$10 tax cut

April 14, 2006

Rushing to file your 2005 tax forms before Monday's deadline, you may ask how anyone could rail against extending a tax cut.

Here's the best answer: You very likely got next to nothing from this cut. But the guy who already has more money coming in than you can possibly imagine made out very, very well.

We're talking about the part of the 2003 tax cuts that temporarily lowered the top rate on corporate dividends from 35 percent to 15 percent and the top capital-gains tax rate from 20 percent to 15 percent.

FOR THE RECORD - An editorial in Friday's edition referred to today as the filing deadline for income tax returns. While that's true in most of the country, Maryland filers have until tomorrow for both state and federal returns. The Sun regrets the error.

Congress last week stalled on extending these cuts, set to expire at the end of 2008, for two more years. The extension won't be taken up again until lawmakers return from their two-week break. Let's hope that when they return, good sense - not voodoo economics - reigns.

A new study by Citizens for Tax Justice, first reported in The New York Times, shows that the benefits of the cuts in the dividend and capital-gains tax rates have been even more skewed than the Bush administration's 2001-2003 cuts in the overall income tax rates. Actually, skewed may be far too mild an adjective.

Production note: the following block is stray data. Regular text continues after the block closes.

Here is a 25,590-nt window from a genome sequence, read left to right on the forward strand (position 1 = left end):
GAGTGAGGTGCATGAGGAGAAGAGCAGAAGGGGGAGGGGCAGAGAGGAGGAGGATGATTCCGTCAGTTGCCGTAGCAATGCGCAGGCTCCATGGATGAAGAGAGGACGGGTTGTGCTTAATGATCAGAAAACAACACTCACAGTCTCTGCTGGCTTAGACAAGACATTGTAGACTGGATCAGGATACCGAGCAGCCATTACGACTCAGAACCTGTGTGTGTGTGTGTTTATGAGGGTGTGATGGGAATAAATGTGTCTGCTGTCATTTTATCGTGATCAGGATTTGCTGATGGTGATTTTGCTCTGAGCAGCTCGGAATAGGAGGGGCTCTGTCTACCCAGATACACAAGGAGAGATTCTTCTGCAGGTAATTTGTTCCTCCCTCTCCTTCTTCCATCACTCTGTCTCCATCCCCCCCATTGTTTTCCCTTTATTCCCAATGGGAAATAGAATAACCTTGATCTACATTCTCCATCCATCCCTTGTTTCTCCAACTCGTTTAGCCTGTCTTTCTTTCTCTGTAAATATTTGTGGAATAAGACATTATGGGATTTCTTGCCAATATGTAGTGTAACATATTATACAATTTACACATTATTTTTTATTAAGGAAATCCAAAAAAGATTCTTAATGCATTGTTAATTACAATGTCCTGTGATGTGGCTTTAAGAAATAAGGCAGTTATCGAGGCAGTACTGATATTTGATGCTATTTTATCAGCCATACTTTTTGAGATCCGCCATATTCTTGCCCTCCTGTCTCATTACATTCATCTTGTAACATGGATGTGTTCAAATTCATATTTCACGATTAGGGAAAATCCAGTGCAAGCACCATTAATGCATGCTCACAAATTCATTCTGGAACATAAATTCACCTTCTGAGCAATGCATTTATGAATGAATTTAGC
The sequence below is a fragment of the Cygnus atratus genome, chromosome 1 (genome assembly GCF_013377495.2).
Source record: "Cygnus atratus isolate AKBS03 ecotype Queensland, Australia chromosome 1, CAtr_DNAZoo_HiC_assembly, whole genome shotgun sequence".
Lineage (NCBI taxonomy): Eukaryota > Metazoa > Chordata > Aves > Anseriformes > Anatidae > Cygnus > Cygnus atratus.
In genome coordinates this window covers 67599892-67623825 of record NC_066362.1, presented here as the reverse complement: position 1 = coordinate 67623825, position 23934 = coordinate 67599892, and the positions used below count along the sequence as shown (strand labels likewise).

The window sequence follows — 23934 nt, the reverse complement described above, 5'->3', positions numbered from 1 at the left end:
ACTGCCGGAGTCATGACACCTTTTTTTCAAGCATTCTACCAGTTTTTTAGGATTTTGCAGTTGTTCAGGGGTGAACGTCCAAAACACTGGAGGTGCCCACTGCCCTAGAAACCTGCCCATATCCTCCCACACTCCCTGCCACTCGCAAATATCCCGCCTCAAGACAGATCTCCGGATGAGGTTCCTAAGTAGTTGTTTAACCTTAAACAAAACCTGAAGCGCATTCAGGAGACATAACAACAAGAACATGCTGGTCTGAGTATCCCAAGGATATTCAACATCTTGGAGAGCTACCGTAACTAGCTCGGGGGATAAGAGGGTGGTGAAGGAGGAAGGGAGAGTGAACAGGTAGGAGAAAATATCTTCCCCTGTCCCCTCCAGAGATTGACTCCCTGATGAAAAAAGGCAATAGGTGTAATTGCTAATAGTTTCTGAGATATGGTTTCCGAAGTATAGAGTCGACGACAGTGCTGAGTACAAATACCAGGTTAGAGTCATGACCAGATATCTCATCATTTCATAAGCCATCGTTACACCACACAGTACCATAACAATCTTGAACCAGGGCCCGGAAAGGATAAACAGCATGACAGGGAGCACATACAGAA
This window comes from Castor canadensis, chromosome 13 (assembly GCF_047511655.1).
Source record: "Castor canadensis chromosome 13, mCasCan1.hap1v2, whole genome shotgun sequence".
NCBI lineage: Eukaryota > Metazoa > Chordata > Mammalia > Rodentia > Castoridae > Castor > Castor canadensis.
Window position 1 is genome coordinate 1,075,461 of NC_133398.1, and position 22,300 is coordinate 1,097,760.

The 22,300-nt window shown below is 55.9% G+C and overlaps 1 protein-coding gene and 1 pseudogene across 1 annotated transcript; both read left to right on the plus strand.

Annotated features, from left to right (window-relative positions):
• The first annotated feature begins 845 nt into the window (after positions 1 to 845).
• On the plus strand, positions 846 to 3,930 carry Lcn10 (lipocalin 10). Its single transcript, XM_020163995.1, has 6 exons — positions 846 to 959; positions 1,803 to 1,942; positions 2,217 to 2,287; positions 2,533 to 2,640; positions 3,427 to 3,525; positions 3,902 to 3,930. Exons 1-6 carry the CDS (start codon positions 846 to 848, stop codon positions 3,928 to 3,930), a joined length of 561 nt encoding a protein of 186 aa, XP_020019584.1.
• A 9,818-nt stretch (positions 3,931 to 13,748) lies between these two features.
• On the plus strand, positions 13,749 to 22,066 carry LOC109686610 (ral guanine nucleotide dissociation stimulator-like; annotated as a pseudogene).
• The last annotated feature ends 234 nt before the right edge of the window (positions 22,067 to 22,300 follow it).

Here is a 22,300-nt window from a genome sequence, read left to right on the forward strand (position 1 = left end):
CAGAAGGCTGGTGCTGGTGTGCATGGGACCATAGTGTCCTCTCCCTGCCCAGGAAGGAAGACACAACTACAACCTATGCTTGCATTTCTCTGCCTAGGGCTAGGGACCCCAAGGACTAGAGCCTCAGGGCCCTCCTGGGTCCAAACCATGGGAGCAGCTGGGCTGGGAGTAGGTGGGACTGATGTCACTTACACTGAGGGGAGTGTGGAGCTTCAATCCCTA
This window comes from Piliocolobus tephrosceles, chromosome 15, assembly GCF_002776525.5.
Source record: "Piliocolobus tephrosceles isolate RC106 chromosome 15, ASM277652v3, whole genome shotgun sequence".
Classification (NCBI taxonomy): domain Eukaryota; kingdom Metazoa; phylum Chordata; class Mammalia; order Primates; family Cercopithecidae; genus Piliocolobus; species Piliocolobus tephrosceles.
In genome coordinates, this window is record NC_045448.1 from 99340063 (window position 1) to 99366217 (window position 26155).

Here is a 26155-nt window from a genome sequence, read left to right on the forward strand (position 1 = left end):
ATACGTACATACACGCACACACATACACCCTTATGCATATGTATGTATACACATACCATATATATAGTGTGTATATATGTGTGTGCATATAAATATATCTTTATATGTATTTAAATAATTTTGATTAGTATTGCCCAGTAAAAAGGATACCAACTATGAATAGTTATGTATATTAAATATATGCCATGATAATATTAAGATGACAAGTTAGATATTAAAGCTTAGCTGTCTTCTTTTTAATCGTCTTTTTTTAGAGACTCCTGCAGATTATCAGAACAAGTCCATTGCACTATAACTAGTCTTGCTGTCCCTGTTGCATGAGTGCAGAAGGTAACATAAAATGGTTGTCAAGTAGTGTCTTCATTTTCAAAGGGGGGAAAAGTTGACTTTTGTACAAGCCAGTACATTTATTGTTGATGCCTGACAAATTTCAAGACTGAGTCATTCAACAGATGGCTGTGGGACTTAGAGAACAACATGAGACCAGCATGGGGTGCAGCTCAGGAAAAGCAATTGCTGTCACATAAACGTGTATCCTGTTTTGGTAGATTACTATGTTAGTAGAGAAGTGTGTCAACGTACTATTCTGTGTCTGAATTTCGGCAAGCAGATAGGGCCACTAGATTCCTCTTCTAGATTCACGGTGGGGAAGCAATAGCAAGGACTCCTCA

The study showed:

Almost 71 percent of all tax filers - those with adjusted gross incomes of less than $50,000 - gained an average of just $10 from the dividend and capital-gains tax cuts.

Almost half the benefit of these investment tax cuts went to those making $1 million or more.

And those making $10 million or more each saved an average of almost $500,000 in taxes from these cuts - on top of their more than $500,000 in average savings from the other 2001-2003 tax cuts. Together, that's an average of $1 million in annual tax savings for the super-wealthy.

Like all of the Bush tax cuts, these were sold on the spurious theories that they would generate economic growth and would benefit what the president likes to call an "ownership society," one in which half of all households own stock or mutual funds.

But in reality, while a growing percentage of Americans are stockholders, their holdings are largely in non-taxed retirement accounts or amount to so little that these tax cuts don't yield much savings. Studies show that the wealthiest 10 percent of households own 70 percent of all taxable stock.

No surprise then: A highly concentrated group of big stockholders is reaping most of the savings from the dividend and capital-gains tax cuts, while the majority of households (and their children) are getting stuck with the bill in the form of added government debt - estimated at $21 billion a year over the next five years.

Think about that $105 billion in added national debt when you file your taxes. Will you get much tax savings for it?

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